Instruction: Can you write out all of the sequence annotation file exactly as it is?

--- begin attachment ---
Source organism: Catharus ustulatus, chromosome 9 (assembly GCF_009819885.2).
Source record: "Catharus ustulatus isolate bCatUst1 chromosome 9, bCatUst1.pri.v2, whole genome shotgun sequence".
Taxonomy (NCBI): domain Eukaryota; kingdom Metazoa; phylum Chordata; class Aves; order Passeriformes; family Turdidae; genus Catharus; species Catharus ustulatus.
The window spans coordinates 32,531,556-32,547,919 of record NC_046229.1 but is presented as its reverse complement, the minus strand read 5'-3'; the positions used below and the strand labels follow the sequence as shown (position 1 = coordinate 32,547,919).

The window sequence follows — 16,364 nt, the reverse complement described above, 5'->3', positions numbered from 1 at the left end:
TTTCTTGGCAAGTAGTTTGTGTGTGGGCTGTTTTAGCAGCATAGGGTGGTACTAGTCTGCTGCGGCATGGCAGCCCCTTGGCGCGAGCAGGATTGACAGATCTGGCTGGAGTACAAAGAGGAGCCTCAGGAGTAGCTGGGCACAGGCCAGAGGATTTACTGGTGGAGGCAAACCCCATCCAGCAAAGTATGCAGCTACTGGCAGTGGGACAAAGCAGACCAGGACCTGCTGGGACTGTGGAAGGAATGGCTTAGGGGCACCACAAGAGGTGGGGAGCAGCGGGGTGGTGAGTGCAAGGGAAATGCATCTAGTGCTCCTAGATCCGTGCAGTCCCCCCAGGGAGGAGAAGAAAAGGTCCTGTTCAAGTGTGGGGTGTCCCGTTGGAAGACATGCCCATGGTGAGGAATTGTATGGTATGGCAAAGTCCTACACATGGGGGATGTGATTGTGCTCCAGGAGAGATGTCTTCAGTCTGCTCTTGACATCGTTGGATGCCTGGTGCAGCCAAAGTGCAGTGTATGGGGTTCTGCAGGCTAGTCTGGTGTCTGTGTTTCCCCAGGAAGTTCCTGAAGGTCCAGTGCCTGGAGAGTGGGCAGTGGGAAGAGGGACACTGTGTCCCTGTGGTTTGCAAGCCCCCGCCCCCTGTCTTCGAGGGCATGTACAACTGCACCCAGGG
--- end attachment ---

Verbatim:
Source organism: Catharus ustulatus, chromosome 9 (assembly GCF_009819885.2).
Source record: "Catharus ustulatus isolate bCatUst1 chromosome 9, bCatUst1.pri.v2, whole genome shotgun sequence".
Taxonomy (NCBI): domain Eukaryota; kingdom Metazoa; phylum Chordata; class Aves; order Passeriformes; family Turdidae; genus Catharus; species Catharus ustulatus.
The window spans coordinates 32,531,556-32,547,919 of record NC_046229.1 but is presented as its reverse complement, the minus strand read 5'-3'; the positions used below and the strand labels follow the sequence as shown (position 1 = coordinate 32,547,919).

The window sequence follows — 16,364 nt, the reverse complement described above, 5'->3', positions numbered from 1 at the left end:
TTTCTTGGCAAGTAGTTTGTGTGTGGGCTGTTTTAGCAGCATAGGGTGGTACTAGTCTGCTGCGGCATGGCAGCCCCTTGGCGCGAGCAGGATTGACAGATCTGGCTGGAGTACAAAGAGGAGCCTCAGGAGTAGCTGGGCACAGGCCAGAGGATTTACTGGTGGAGGCAAACCCCATCCAGCAAAGTATGCAGCTACTGGCAGTGGGACAAAGCAGACCAGGACCTGCTGGGACTGTGGAAGGAATGGCTTAGGGGCACCACAAGAGGTGGGGAGCAGCGGGGTGGTGAGTGCAAGGGAAATGCATCTAGTGCTCCTAGATCCGTGCAGTCCCCCCAGGGAGGAGAAGAAAAGGTCCTGTTCAAGTGTGGGGTGTCCCGTTGGAAGACATGCCCATGGTGAGGAATTGTATGGTATGGCAAAGTCCTACACATGGGGGATGTGATTGTGCTCCAGGAGAGATGTCTTCAGTCTGCTCTTGACATCGTTGGATGCCTGGTGCAGCCAAAGTGCAGTGTATGGGGTTCTGCAGGCTAGTCTGGTGTCTGTGTTTCCCCAGGAAGTTCCTGAAGGTCCAGTGCCTGGAGAGTGGGCAGTGGGAAGAGGGACACTGTGTCCCTGTGGTTTGCAAGCCCCCGCCCCCTGTCTTCGAGGGCATGTACAACTGCACCCAGGG